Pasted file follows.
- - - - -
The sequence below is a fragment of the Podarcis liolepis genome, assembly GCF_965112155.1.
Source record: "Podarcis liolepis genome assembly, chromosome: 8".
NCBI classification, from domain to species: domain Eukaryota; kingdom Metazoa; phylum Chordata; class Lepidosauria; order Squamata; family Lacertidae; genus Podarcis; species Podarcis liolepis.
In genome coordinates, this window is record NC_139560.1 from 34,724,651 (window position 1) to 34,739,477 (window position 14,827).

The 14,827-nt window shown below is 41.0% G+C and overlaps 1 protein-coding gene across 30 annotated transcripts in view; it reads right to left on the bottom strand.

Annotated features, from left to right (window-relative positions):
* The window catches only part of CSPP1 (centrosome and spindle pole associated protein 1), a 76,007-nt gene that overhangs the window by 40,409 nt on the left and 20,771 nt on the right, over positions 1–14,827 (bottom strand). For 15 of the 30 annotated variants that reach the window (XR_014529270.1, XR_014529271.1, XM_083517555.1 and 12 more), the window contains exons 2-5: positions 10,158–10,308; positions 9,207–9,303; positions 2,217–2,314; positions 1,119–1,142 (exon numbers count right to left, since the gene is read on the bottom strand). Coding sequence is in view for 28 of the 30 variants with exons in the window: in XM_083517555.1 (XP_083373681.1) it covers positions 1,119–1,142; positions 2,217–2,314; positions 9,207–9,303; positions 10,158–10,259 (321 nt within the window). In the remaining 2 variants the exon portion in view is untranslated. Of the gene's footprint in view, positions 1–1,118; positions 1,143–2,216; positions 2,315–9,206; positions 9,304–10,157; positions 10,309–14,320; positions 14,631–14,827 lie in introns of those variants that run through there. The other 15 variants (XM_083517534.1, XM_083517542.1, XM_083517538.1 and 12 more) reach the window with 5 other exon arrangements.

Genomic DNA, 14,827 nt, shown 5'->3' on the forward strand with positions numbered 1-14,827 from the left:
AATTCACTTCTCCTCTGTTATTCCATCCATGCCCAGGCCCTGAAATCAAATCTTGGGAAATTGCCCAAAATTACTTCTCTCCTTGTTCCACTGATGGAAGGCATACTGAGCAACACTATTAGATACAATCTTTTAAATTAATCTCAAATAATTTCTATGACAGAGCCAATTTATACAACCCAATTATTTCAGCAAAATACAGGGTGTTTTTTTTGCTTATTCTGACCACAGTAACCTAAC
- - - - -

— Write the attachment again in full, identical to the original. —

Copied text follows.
The sequence below is a fragment of the Podarcis liolepis genome, assembly GCF_965112155.1.
Source record: "Podarcis liolepis genome assembly, chromosome: 8".
NCBI classification, from domain to species: domain Eukaryota; kingdom Metazoa; phylum Chordata; class Lepidosauria; order Squamata; family Lacertidae; genus Podarcis; species Podarcis liolepis.
In genome coordinates, this window is record NC_139560.1 from 34,724,651 (window position 1) to 34,739,477 (window position 14,827).

The 14,827-nt window shown below is 41.0% G+C and overlaps 1 protein-coding gene across 30 annotated transcripts in view; it reads right to left on the bottom strand.

Annotated features, from left to right (window-relative positions):
* The window catches only part of CSPP1 (centrosome and spindle pole associated protein 1), a 76,007-nt gene that overhangs the window by 40,409 nt on the left and 20,771 nt on the right, over positions 1–14,827 (bottom strand). For 15 of the 30 annotated variants that reach the window (XR_014529270.1, XR_014529271.1, XM_083517555.1 and 12 more), the window contains exons 2-5: positions 10,158–10,308; positions 9,207–9,303; positions 2,217–2,314; positions 1,119–1,142 (exon numbers count right to left, since the gene is read on the bottom strand). Coding sequence is in view for 28 of the 30 variants with exons in the window: in XM_083517555.1 (XP_083373681.1) it covers positions 1,119–1,142; positions 2,217–2,314; positions 9,207–9,303; positions 10,158–10,259 (321 nt within the window). In the remaining 2 variants the exon portion in view is untranslated. Of the gene's footprint in view, positions 1–1,118; positions 1,143–2,216; positions 2,315–9,206; positions 9,304–10,157; positions 10,309–14,320; positions 14,631–14,827 lie in introns of those variants that run through there. The other 15 variants (XM_083517534.1, XM_083517542.1, XM_083517538.1 and 12 more) reach the window with 5 other exon arrangements.

Genomic DNA, 14,827 nt, shown 5'->3' on the forward strand with positions numbered 1-14,827 from the left:
AATTCACTTCTCCTCTGTTATTCCATCCATGCCCAGGCCCTGAAATCAAATCTTGGGAAATTGCCCAAAATTACTTCTCTCCTTGTTCCACTGATGGAAGGCATACTGAGCAACACTATTAGATACAATCTTTTAAATTAATCTCAAATAATTTCTATGACAGAGCCAATTTATACAACCCAATTATTTCAGCAAAATACAGGGTGTTTTTTTTGCTTATTCTGACCACAGTAACCTAAC